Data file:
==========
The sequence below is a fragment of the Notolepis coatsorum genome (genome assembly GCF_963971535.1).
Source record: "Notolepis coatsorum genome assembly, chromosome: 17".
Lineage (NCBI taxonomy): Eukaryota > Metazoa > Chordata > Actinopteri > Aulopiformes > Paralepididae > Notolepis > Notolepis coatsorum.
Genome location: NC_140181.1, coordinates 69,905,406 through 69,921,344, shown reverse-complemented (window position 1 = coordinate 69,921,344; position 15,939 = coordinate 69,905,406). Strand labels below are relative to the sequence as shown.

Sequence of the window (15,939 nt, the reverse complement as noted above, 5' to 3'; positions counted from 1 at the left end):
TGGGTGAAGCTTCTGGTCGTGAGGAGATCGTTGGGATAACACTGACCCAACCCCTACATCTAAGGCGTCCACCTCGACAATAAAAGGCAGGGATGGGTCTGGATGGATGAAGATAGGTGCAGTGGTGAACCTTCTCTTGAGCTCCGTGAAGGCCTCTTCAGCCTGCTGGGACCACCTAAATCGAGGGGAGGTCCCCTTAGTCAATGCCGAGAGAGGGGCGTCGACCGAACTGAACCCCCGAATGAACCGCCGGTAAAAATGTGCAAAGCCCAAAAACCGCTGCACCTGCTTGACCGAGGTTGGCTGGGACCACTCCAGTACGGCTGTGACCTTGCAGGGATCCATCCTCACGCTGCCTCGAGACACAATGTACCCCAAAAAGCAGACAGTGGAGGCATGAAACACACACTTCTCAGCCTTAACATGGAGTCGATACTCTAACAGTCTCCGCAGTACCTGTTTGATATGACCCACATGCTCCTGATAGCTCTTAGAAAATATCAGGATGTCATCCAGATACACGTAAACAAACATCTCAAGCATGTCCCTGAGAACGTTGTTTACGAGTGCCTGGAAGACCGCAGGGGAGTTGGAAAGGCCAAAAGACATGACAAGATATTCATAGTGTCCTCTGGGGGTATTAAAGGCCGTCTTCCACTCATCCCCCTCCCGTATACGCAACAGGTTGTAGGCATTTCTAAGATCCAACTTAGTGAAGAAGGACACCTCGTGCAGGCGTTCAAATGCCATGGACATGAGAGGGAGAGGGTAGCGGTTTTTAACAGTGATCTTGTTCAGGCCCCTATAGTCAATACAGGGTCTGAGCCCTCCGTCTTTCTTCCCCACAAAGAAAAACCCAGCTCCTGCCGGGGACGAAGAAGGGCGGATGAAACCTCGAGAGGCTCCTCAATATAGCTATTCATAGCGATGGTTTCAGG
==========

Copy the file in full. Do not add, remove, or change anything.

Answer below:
The sequence below is a fragment of the Notolepis coatsorum genome (genome assembly GCF_963971535.1).
Source record: "Notolepis coatsorum genome assembly, chromosome: 17".
Lineage (NCBI taxonomy): Eukaryota > Metazoa > Chordata > Actinopteri > Aulopiformes > Paralepididae > Notolepis > Notolepis coatsorum.
Genome location: NC_140181.1, coordinates 69,905,406 through 69,921,344, shown reverse-complemented (window position 1 = coordinate 69,921,344; position 15,939 = coordinate 69,905,406). Strand labels below are relative to the sequence as shown.

Sequence of the window (15,939 nt, the reverse complement as noted above, 5' to 3'; positions counted from 1 at the left end):
TGGGTGAAGCTTCTGGTCGTGAGGAGATCGTTGGGATAACACTGACCCAACCCCTACATCTAAGGCGTCCACCTCGACAATAAAAGGCAGGGATGGGTCTGGATGGATGAAGATAGGTGCAGTGGTGAACCTTCTCTTGAGCTCCGTGAAGGCCTCTTCAGCCTGCTGGGACCACCTAAATCGAGGGGAGGTCCCCTTAGTCAATGCCGAGAGAGGGGCGTCGACCGAACTGAACCCCCGAATGAACCGCCGGTAAAAATGTGCAAAGCCCAAAAACCGCTGCACCTGCTTGACCGAGGTTGGCTGGGACCACTCCAGTACGGCTGTGACCTTGCAGGGATCCATCCTCACGCTGCCTCGAGACACAATGTACCCCAAAAAGCAGACAGTGGAGGCATGAAACACACACTTCTCAGCCTTAACATGGAGTCGATACTCTAACAGTCTCCGCAGTACCTGTTTGATATGACCCACATGCTCCTGATAGCTCTTAGAAAATATCAGGATGTCATCCAGATACACGTAAACAAACATCTCAAGCATGTCCCTGAGAACGTTGTTTACGAGTGCCTGGAAGACCGCAGGGGAGTTGGAAAGGCCAAAAGACATGACAAGATATTCATAGTGTCCTCTGGGGGTATTAAAGGCCGTCTTCCACTCATCCCCCTCCCGTATACGCAACAGGTTGTAGGCATTTCTAAGATCCAACTTAGTGAAGAAGGACACCTCGTGCAGGCGTTCAAATGCCATGGACATGAGAGGGAGAGGGTAGCGGTTTTTAACAGTGATCTTGTTCAGGCCCCTATAGTCAATACAGGGTCTGAGCCCTCCGTCTTTCTTCCCCACAAAGAAAAACCCAGCTCCTGCCGGGGACGAAGAAGGGCGGATGAAACCTCGAGAGGCTCCTCAATATAGCTATTCATAGCGATGGTTTCAGG